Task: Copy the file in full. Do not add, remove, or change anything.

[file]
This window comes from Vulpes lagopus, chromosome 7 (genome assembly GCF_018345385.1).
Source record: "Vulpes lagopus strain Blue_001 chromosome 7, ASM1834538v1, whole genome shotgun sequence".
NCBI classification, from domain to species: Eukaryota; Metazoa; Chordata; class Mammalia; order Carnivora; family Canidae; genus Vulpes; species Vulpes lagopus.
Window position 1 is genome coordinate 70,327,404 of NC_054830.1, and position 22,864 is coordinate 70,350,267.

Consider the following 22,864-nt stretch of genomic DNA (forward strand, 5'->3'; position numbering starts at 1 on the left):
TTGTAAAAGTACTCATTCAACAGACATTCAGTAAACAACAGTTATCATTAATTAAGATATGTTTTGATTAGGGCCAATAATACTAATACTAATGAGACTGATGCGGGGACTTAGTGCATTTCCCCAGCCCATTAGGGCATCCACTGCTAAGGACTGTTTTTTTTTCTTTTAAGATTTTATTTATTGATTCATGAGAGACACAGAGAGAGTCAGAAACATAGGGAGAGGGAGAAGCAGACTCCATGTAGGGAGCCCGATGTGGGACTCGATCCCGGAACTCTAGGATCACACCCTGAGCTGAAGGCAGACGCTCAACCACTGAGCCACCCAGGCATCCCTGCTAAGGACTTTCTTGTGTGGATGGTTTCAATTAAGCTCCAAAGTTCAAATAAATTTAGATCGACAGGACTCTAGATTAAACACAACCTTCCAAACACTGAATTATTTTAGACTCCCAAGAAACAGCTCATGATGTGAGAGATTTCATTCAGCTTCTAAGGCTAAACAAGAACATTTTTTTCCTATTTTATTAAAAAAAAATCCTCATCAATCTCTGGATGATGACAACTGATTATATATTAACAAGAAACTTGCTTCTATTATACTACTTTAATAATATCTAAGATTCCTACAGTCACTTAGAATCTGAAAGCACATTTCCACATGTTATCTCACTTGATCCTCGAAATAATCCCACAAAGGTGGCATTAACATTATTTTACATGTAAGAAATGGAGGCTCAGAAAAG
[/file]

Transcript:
This window comes from Vulpes lagopus, chromosome 7 (genome assembly GCF_018345385.1).
Source record: "Vulpes lagopus strain Blue_001 chromosome 7, ASM1834538v1, whole genome shotgun sequence".
NCBI classification, from domain to species: Eukaryota; Metazoa; Chordata; class Mammalia; order Carnivora; family Canidae; genus Vulpes; species Vulpes lagopus.
Window position 1 is genome coordinate 70,327,404 of NC_054830.1, and position 22,864 is coordinate 70,350,267.

Consider the following 22,864-nt stretch of genomic DNA (forward strand, 5'->3'; position numbering starts at 1 on the left):
TTGTAAAAGTACTCATTCAACAGACATTCAGTAAACAACAGTTATCATTAATTAAGATATGTTTTGATTAGGGCCAATAATACTAATACTAATGAGACTGATGCGGGGACTTAGTGCATTTCCCCAGCCCATTAGGGCATCCACTGCTAAGGACTGTTTTTTTTTCTTTTAAGATTTTATTTATTGATTCATGAGAGACACAGAGAGAGTCAGAAACATAGGGAGAGGGAGAAGCAGACTCCATGTAGGGAGCCCGATGTGGGACTCGATCCCGGAACTCTAGGATCACACCCTGAGCTGAAGGCAGACGCTCAACCACTGAGCCACCCAGGCATCCCTGCTAAGGACTTTCTTGTGTGGATGGTTTCAATTAAGCTCCAAAGTTCAAATAAATTTAGATCGACAGGACTCTAGATTAAACACAACCTTCCAAACACTGAATTATTTTAGACTCCCAAGAAACAGCTCATGATGTGAGAGATTTCATTCAGCTTCTAAGGCTAAACAAGAACATTTTTTTCCTATTTTATTAAAAAAAAATCCTCATCAATCTCTGGATGATGACAACTGATTATATATTAACAAGAAACTTGCTTCTATTATACTACTTTAATAATATCTAAGATTCCTACAGTCACTTAGAATCTGAAAGCACATTTCCACATGTTATCTCACTTGATCCTCGAAATAATCCCACAAAGGTGGCATTAACATTATTTTACATGTAAGAAATGGAGGCTCAGAAAAG